Euro Zone's Trade With Russia Plummets in February

A woman walks along Stoleshnikov Lane, one of the city most expensive shopping areas accommodating numerous boutiques and luxury shops, in central Moscow.

An increase in exports and stable imports helped the euro zone widen its trade surplus in February, although by slightly less than expected, as a weaker euro helped soften the continued fall in sales to Russia.

Unadjusted for seasonal swings, exports to the rest of the world rose 4 percent and imports were unchanged, taking the bloc's trade surplus to 20.3 billion euros ($21.47 billion) versus 14.4 billion euros in February 2014, the EU's statistics office Eurostat said Wednesday.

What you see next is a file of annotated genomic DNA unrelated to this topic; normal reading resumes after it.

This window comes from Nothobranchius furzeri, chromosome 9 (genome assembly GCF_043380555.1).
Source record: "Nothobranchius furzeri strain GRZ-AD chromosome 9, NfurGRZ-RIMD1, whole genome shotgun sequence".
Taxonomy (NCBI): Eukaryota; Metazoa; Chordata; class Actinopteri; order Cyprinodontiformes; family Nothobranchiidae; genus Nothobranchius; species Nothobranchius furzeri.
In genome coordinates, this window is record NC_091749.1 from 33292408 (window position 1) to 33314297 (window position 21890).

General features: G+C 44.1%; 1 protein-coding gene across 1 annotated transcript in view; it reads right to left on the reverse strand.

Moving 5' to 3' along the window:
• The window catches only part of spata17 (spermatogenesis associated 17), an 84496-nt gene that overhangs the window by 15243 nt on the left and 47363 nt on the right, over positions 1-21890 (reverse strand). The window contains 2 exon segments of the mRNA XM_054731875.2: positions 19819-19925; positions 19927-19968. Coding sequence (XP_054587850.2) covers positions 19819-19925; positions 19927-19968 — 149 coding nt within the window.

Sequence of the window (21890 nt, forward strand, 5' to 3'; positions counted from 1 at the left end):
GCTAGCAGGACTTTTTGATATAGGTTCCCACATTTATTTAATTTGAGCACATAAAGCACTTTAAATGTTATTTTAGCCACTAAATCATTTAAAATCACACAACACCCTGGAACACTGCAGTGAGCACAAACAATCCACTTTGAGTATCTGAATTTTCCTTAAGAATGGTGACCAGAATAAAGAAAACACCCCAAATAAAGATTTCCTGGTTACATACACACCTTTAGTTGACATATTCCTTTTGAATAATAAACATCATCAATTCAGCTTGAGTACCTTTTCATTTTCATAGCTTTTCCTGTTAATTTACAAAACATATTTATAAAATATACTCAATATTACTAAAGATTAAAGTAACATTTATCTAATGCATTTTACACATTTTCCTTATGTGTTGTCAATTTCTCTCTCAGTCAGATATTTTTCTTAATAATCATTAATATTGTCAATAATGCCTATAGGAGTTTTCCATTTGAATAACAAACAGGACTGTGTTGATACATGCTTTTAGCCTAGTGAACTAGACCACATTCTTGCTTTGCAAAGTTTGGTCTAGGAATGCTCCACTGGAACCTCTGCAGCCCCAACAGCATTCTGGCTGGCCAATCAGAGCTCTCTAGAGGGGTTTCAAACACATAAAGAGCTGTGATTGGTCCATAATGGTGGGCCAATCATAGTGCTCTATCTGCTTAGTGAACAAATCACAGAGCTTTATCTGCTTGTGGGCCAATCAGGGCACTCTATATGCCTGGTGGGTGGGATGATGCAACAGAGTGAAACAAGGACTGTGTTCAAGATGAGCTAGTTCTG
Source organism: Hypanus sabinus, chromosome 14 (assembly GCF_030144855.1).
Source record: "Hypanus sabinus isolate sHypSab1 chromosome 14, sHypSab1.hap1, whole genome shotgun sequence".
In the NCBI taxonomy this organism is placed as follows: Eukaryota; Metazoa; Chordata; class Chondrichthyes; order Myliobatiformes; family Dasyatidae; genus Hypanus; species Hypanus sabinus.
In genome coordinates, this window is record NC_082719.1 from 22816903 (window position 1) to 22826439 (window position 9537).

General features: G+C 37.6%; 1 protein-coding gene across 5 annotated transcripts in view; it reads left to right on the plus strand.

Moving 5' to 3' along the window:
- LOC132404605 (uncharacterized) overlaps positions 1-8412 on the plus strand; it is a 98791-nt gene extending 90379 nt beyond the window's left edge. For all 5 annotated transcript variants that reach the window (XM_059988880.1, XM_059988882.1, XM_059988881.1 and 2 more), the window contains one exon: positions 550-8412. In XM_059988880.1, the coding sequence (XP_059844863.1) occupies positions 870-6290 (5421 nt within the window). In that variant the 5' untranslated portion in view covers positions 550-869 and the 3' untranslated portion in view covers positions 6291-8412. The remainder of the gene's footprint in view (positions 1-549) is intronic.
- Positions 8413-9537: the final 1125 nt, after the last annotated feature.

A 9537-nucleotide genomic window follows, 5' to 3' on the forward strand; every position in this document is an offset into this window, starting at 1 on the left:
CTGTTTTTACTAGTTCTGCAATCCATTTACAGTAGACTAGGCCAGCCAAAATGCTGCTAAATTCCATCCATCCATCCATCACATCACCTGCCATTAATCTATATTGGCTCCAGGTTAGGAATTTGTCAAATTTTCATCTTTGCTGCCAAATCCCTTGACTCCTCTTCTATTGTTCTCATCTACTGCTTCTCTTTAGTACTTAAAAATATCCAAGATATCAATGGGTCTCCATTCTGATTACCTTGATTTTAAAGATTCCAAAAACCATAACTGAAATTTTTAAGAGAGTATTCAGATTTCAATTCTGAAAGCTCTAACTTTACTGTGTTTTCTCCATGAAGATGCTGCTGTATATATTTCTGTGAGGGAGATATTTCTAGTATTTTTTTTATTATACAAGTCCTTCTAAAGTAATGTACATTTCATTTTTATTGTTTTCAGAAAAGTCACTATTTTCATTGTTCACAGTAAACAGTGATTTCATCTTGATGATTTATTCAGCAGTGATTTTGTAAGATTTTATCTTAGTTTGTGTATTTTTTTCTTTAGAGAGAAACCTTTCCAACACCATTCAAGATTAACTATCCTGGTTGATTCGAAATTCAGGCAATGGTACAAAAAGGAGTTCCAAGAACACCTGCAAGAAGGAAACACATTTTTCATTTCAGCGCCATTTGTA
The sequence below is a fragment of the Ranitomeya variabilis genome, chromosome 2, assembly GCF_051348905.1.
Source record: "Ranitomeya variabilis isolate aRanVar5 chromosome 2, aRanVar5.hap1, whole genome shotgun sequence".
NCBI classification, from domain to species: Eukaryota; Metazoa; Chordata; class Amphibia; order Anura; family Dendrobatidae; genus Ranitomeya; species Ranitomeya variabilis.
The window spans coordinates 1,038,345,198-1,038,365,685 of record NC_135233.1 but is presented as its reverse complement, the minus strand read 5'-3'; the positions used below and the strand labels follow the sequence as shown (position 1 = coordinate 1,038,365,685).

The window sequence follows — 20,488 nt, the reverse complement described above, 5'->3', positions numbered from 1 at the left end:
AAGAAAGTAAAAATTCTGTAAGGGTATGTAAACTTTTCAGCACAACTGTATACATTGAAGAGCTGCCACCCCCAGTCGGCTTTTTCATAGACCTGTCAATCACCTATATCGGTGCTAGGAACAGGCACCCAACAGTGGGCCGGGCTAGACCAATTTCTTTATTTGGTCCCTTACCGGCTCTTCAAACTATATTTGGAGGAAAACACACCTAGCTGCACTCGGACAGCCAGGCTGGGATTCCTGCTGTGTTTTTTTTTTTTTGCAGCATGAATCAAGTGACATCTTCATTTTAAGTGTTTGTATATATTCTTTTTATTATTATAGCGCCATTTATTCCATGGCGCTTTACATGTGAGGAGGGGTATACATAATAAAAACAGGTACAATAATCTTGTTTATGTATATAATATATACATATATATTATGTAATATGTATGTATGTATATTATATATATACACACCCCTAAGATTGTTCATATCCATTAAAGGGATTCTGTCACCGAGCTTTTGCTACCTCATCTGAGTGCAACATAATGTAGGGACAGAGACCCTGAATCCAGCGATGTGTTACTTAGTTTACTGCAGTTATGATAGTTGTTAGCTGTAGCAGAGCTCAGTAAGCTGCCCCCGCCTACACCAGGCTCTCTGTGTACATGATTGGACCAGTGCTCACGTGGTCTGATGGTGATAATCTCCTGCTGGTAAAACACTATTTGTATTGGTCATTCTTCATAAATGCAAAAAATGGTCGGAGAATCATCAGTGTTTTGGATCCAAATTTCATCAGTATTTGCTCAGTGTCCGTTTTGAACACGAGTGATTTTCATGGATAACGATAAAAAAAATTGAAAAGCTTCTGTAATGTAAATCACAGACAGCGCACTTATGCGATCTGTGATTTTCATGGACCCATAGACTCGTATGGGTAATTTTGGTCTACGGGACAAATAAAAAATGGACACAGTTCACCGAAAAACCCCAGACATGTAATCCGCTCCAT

Economists polled expected a surplus of 21.1 billion euros. Adjusted for seasonal changes, exports rose 2.8 percent compared to January this year. Imports increased 2.6 percent.

A fall of some 25 percent in the value of the euro against the dollar since last May has made European goods cheaper abroad, helping the currency bloc's export engine that has remained one of the few bright spots through a long debt and banking crisis.

The weaker euro, helped by a U.S.-style bond-buying program by the European Central Bank, has offset a dramatic fall in trade with Russia, the European Union's third-largest trading partner, over the crisis in Ukraine.

For the full 28-member EU, exports to Russia fell 34 percent in the first two months of this year compared to the same period a year ago. Imports are also down 36 percent.

The West imposed economic sanctions on Russia in late July last year to punish Moscow's support for rebels in eastern Ukraine, while Moscow has implemented a food ban in retaliation.

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